Cultural diffusion is the spread of cultural beliefs and social activities from one group of people to another. Through cultural diffusion, horizons are broadened and people become more culturally rich.
For example, a woman living in Manhattan might purchase mala prayer beads used by Buddhist monks to focus on a breath or mantra. Her use of those beads, incepted halfway around the world, is now positively impacting her daily practice of meditation. Had she only ever walked the streets of Manhattan, never engaging with any product or activity outside her borders, life would be very different. Also, if it weren’t for cultural diffusion, that same woman wouldn’t be able to enjoy sushi night every Thursday evening with her friends!
The mixing of world cultures through different ethnicities, religions, and nationalities has only increased with advanced communication, transportation, and technology. Folks living in Australia can communicate daily via Twitter, Facebook, or Instagram with someone living in Russia. This enrichment allows us to open minds, and learn as much as we can from every corner of the earth.
Common Cultural Diffusions
Let’s expand our horizons beyond those sushi dinners and daily tweets with some examples of cultural diffusion in society today:
- In New York City’s Chinatown you’ll meet the largest concentration of Chinese people in the Western hemisphere. Here, you’ll find some of the most delicious and authentic Chinese cuisine in America.
- The spread of music throughout the world also illustrates cultural diffusion. For example, jazz started in the US as a blend of African and European musical traditions. Now, it’s enjoyed across the globe, taking on many different variations within the genre.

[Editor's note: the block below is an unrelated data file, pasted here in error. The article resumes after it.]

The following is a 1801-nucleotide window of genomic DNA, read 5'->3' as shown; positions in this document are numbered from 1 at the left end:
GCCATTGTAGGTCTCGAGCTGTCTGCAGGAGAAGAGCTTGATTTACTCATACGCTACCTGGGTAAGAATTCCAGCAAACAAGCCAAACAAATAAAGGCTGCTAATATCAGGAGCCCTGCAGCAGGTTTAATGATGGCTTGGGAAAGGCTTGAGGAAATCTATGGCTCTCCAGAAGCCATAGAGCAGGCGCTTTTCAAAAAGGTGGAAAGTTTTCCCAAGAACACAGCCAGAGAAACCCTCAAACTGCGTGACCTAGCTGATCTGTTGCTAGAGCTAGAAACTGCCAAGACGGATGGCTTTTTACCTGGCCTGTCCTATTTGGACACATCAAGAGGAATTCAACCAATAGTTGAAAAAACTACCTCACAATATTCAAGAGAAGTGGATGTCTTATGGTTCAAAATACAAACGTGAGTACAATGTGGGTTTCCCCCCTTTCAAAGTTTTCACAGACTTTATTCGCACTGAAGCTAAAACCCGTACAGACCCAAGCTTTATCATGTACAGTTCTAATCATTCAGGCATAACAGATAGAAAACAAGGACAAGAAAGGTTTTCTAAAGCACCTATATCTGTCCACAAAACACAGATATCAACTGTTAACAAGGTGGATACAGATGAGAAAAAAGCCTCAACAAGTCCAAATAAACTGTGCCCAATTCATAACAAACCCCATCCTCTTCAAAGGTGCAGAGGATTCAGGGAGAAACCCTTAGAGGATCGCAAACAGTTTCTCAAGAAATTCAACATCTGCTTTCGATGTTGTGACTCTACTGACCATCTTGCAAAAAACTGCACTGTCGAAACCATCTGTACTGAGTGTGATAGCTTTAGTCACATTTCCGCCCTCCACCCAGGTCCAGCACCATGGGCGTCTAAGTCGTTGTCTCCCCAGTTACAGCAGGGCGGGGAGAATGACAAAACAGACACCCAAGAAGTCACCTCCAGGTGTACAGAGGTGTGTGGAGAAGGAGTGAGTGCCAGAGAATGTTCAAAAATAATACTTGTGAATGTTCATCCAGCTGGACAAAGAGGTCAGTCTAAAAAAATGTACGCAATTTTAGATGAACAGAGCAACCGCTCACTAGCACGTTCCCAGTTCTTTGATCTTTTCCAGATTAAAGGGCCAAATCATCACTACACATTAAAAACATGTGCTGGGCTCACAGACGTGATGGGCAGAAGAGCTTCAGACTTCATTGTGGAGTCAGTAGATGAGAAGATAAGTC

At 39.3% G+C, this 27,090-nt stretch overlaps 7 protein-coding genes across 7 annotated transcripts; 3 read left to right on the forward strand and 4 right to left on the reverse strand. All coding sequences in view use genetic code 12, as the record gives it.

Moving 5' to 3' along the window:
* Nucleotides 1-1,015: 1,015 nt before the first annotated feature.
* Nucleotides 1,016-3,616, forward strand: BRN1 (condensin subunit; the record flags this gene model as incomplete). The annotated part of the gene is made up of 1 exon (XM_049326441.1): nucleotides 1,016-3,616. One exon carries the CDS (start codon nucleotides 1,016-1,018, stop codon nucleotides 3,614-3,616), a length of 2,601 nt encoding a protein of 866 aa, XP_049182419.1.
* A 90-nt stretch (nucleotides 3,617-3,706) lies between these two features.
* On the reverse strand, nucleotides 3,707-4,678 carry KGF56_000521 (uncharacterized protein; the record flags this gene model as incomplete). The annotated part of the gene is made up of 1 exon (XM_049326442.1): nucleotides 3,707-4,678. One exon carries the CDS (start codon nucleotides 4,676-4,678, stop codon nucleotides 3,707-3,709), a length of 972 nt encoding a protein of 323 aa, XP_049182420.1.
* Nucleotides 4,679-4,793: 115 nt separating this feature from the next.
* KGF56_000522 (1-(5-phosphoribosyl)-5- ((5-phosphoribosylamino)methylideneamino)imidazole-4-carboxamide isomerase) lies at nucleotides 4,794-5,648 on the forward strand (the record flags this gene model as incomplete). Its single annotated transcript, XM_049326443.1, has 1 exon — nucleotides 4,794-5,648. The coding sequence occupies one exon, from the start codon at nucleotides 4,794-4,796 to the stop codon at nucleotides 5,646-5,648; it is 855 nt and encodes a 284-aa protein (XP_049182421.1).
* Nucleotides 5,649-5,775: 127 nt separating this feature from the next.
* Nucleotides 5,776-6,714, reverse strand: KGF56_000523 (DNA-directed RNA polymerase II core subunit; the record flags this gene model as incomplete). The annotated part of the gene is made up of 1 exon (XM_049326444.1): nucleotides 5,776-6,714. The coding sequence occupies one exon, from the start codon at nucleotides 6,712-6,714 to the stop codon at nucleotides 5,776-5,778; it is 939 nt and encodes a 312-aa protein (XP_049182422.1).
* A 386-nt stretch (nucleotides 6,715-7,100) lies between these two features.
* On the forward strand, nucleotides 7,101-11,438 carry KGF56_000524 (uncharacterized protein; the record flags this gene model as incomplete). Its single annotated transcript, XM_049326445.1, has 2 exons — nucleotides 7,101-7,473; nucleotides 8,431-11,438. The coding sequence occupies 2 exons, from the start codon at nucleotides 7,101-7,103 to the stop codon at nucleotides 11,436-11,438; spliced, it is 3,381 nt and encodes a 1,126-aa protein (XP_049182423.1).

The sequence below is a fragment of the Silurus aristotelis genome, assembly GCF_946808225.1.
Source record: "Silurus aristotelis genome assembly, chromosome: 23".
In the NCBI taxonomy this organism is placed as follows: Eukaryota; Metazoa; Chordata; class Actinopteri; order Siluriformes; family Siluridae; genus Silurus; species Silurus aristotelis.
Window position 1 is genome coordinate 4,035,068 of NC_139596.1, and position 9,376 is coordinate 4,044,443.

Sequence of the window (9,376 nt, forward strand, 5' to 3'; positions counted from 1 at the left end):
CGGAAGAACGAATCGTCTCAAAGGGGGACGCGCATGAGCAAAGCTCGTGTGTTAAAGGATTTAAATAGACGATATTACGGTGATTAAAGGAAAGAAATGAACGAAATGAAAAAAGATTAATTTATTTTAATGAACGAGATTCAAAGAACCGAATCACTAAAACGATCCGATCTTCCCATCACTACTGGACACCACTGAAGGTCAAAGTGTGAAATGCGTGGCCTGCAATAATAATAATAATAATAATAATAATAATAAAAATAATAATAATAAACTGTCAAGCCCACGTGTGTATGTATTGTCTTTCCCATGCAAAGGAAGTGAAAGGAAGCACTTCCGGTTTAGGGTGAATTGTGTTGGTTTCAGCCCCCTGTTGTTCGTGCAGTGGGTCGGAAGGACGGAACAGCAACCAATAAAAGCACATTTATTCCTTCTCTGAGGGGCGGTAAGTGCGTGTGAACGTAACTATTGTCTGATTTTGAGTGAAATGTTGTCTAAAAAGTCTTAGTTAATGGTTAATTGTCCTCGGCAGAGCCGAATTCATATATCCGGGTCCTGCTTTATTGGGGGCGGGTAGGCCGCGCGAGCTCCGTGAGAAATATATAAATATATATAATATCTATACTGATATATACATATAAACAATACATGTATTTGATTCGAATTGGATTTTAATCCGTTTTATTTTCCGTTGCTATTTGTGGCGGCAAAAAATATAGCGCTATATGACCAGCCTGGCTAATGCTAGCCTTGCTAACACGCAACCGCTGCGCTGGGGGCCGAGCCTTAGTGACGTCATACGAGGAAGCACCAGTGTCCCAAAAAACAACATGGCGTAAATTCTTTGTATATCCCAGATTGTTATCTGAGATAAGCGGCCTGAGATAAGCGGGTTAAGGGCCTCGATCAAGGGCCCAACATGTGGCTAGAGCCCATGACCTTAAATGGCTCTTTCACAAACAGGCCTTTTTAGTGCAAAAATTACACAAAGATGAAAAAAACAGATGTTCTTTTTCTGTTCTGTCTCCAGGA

- Southern cities in the United States, especially border towns, have signs in both English and Spanish acknowledging the spread of people between neighboring countries.
- Many people in European cities and former colonies speak both their native tongue and English. In fact, almost 80 percent of English speakers in the world are non-native speakers due to the spread of the language through imperialism and trade.
- Japanese culture has often fascinated foreigners. The popularity of sushi around the world, a traditional Japanese dish, exemplifies the spread of Japanese culture and cuisine.
- Around 300 years after it was founded, the French Quarter in New Orleans still displays an array of French culture through its architecture and cuisine.
- Due to its large Mexican population people in the United States celebrate Cinco de Mayo, which commemorates Mexico’s victory over the French Empire. In fact, the day is probably a bigger celebration in the US now than in Mexico itself.
Religion and Cultural Diffusion
For many cultures, religion has always been an integral part of life. (You’ll find a number of remarkable studies examining parallels between Buddhism and Christianity.) And this is the true beauty of cultural diffusion, that expansion of the mind. Through a friend or acquaintance from another faith, we stand to learn a lot more and live our best lives yet.
Let’s take a look at cultural diffusion at work in religious circles.
- Christianity started in Israel but is now practiced all over the world, initially spread far and wide by the Roman Empire.
- During the Han Dynasty, Buddhism spread from India to China via the march of Emperor Wu’s armies and the opening of new trade routes.